Getting used to the future of technology…


Most of the big brands out there are undoubtedly shaping their new tech products with an eye on the future. Few brands are going through this process as we speak… I’m looking at you, Apple!

I am reminded of this anecdote that happened to me last week. I was searching for a new laptop to buy. I was really excited to buy this new MacBook pro 2017, I was eager to leave behind my old windows. Excitement didn’t last long: I found out that this new Apple product didn’t have traditional USB ports but newcomers USB type C ports, using Thunderbolt technology.

I was shocked.

This USB anecdote could easily fit into the case-study of french philosopher and anthropologist Bruno Latour who investigates in his essay “The Missing Masses” (1992) how things prescribe behaviour upon us and upon other things. “The design of things of their physical features and functions not only prescribe actions but also ‘moralities, ethics and duties’ (Latour, 1992).

The french philosopher was also interested in the process by which humans delegate action to objects. Latour’s view of technology revolves around the idea of displacing our actions on to technology, and viceversa. “Walls are a nice invention, but if there were no holes in them there would be no way to get in or out. The problem is that if you make holes in the walls, anything and anyone can get in and out. So architects invented the door, miracle of technology.” (Latour, 1992).

In order to keep using my old USB, Apple is essentially both imposing and delegating upon me to buy a Dual USB or adaptor to make it happen…unbelievable, but necessary!?

How can you, Apple, think people not familiar with this new type of USB ports will take this big change? The only answer I can think of is that someone must kick-start the future…and who better than Apple?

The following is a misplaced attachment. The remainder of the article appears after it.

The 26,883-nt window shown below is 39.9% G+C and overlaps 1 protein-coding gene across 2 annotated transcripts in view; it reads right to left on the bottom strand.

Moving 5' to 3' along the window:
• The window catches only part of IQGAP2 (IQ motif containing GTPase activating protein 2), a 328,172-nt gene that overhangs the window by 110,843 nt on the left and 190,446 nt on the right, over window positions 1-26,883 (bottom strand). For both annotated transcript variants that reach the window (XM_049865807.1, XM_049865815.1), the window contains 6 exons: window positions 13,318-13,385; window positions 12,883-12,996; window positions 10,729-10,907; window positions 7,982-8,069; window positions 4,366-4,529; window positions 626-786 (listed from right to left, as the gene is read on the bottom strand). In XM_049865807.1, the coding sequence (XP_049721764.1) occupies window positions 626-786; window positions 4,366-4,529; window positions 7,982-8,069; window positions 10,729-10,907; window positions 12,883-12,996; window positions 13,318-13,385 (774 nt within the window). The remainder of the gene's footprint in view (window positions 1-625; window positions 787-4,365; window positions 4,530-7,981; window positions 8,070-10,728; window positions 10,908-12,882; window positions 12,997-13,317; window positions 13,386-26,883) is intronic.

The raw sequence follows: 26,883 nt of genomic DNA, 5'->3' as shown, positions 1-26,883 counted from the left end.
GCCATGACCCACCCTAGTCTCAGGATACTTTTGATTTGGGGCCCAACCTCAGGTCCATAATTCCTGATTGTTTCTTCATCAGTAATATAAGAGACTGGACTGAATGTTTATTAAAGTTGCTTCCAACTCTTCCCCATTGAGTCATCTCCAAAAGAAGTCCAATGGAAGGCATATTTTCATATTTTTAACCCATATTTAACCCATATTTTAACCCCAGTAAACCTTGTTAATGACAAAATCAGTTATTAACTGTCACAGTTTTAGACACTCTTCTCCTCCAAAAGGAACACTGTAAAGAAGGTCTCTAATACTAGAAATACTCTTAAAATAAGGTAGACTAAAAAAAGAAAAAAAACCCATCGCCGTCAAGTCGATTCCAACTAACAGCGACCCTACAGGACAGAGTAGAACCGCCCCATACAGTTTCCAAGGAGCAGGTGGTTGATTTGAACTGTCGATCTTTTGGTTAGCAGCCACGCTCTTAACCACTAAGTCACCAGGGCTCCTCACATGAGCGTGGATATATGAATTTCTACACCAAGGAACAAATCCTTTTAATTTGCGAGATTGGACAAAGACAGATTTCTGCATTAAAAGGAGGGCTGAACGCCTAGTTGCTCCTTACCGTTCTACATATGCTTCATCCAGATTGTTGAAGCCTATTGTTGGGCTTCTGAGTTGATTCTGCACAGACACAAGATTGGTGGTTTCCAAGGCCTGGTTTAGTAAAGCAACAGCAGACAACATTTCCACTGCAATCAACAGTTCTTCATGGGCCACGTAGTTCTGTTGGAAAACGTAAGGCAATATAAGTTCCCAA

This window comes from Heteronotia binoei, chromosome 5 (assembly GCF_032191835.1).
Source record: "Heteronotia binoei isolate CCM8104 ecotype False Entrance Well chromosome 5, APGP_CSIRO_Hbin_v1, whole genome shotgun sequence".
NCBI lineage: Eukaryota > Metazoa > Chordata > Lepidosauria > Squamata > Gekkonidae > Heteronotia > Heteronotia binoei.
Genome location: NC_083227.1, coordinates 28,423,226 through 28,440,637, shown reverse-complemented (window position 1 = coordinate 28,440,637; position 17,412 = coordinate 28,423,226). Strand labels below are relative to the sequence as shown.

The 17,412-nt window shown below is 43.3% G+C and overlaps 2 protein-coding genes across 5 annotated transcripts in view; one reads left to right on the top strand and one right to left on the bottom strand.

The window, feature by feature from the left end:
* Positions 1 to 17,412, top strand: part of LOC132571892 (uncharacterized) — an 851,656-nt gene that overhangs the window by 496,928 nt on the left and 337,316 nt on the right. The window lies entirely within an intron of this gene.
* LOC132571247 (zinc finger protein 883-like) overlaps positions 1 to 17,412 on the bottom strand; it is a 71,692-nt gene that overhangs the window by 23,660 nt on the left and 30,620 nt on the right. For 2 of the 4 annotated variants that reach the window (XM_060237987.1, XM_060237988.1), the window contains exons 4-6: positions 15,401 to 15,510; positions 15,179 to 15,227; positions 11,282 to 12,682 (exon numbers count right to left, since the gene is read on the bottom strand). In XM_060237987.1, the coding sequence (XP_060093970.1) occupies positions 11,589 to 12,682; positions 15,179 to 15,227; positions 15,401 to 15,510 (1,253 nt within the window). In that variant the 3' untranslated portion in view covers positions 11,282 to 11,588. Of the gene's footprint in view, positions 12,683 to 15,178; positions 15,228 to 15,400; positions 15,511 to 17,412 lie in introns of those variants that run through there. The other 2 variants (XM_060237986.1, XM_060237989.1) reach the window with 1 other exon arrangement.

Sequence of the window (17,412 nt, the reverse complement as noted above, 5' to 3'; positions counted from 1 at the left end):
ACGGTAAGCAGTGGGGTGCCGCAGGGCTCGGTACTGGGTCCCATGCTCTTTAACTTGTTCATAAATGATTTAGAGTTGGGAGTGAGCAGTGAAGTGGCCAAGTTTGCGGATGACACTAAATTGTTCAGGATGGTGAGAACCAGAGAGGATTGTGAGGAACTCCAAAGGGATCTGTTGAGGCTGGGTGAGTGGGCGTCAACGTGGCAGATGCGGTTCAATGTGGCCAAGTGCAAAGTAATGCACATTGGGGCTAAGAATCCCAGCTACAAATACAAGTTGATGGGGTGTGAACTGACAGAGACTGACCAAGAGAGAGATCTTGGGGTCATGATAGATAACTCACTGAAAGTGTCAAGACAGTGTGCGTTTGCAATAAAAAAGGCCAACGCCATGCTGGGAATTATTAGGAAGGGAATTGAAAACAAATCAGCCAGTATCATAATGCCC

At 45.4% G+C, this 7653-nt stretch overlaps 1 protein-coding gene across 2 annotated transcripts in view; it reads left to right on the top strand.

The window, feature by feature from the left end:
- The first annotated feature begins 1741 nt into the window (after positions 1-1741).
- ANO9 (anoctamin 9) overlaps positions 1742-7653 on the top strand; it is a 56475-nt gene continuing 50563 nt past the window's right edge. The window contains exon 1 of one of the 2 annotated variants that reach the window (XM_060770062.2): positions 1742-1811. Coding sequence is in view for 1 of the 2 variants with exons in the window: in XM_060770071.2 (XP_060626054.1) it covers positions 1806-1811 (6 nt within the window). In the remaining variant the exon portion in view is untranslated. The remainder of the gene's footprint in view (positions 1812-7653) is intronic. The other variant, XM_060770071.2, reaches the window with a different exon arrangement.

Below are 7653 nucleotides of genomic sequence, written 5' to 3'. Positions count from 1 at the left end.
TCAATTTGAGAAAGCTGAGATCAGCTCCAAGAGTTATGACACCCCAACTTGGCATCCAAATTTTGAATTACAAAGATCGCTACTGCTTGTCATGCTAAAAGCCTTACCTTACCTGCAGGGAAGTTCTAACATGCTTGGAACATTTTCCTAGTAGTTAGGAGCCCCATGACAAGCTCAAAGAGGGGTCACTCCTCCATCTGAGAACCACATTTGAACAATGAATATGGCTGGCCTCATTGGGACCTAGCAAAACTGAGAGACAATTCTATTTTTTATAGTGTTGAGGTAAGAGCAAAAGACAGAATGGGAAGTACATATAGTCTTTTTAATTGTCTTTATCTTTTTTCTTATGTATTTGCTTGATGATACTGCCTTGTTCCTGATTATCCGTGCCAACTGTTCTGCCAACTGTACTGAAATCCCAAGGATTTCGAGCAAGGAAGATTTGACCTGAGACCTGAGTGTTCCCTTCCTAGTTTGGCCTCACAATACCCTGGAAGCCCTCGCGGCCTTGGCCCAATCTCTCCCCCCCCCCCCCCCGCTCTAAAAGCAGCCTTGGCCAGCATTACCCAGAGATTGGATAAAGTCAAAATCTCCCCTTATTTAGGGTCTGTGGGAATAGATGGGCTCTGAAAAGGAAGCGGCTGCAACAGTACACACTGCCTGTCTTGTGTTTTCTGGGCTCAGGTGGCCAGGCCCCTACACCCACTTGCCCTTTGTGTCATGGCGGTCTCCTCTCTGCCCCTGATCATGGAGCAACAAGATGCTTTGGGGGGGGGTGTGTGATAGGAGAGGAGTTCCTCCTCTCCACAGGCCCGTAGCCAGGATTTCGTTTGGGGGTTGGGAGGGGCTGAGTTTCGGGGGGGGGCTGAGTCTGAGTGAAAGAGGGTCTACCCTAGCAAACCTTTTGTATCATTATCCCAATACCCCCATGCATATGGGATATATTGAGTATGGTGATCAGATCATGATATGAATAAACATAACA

Latour, B. (1992). Where are the missing masses, sociology of a few mundane artefacts. 1st ed. [ebook] Cambridge: Wiebe Bijker and John Law. Available at: [Accessed 12 Apr. 2017].

Elogio al Futurismo – A praise to Futurism


This blog entry wants to praise futurism as a revolutionary movement that helped shaping modern culture in Italy and all around the world. This entry doesn’t want to praise, in any way, the negative sides of such movement like its alignment with Fascism.

It is no news that thanks to his eccentric persona, Marinetti made Futurism a worldwide phenomenon. Selena Daly, expert in Futurism at University College Dublin praised Marinetti as a master at advertising and self-promotion. 

Marinetti’s vision of the future was built around high praise for technology and the aesthetics of modernity. Marinetti’s main purpose was to celebrate the power of speed. Indeed, Futurism pretty much kicked after Marinetti’s famous, controversial quote: “We declare that the splendor of the world has been enriched by a new beauty: the beauty of speed. A roaring motor car which seems to run on machine-gun fire, is more beautiful than the Victory of Samothrace. (Marinetti, 1909).